Assadist forces advance
Assad regime forces are advancing into northeast Syria from the south under the military pact struck with the YPG/PYD to resist the Turkish offensive. Assadist forces are reported to have entered Raqqa, marking their return to the city for the first time since 2013. (Daily Sabah) Regime forces are also reported to have arrived in Kobani, near the Turkish border, scene of the Kurds' heroic and iconic resistance against ISIS in 2014. (AP) Russian troops, backing up the Assadists, are reported to have arrived in Manbij—taking over the former US military outpost there that was just abandoned. (Newsweek)
Adding a surreal element to this tragedy, anarchist volunteers are reported (by social media) to be fighting alongside the Kurdish forces in the border town of Serê Kaniyê. This means that anarchists may now be allied (even on a de facto basis) with the fascist Assad. We've warned before that dynamics in northern Syria were leading toward an ultra-paradoxical anarcho-fascist convergence.
The residents of Deir ez-Zor, one of the Arab-majority towns that has been occupied by the YPG-led Syrian Democratic Forces (SDF) since the defeat of ISIS, have meanwhile issued their own statement on the situation: "We refuse any attempt to negotiate an agreement with the Assad regime and its allied terrorist militias that will facilitate the regime’s entry into our areas or allow it to manipulate and endanger the safety and security of the population. We consider any party, group or individual(s) working for or with the Assad regime our enemies and the enemies of the people of Deir Ezzor. We demand that the Autonomous Administration [of the Kurdish leadership] and the Syrian Democratic Forces to respect the security concerns of local citizens and that they abide by the political decisions of the civil and military forces representing the people of Deir Ezzor." (Syrian Observer)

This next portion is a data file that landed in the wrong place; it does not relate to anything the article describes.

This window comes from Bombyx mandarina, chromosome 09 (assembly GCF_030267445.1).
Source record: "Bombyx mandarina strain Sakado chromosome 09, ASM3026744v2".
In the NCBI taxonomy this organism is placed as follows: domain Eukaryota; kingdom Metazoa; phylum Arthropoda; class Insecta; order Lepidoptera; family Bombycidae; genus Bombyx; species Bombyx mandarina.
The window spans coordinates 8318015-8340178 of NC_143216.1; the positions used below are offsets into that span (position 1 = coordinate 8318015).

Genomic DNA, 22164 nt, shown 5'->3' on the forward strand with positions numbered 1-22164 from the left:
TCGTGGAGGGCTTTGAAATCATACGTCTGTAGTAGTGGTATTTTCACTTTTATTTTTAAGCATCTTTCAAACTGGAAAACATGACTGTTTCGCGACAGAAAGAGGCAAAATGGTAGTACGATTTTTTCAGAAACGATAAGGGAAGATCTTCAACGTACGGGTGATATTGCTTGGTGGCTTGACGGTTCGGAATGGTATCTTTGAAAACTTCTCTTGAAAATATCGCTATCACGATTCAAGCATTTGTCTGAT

Crackdown widens in Turkey
The crackdown on political opposition within Turkey is now extending to anti-war dissent. Nearly 200 people have been detained in Turkey for posting comments on social media critical of the offensive in Syria. Most were detained in raids coordinated by a cyber-security unit within the Interior Ministry. Many of those detained were released, but many others have been formally arrested and are facing criminal charges. These include Sezai Temelli and Pervin Buldan, co-presidents of the leftist and Kurdish-led People’s Democratic Party (HDP). (Middle East Eye)
Erdogan's annexationist agenda
Amid all this, Turkish Defense Minister Hulusi Akar posted on his Facebook page a map showing the borders of Turkey expanded to encompass northern Syria as well as northern Iraq, all of Cyprus, much of Greece, and a portion of Bulgaria. The caption read (in Turkish and Arabic, and seemingly without intentional irony): "We have no eyes on anyone's land. We're just gonna get back what's ours." (Defence Point)
This is not the first time that Erdogan's regime has displayed openly annexationist ambitions.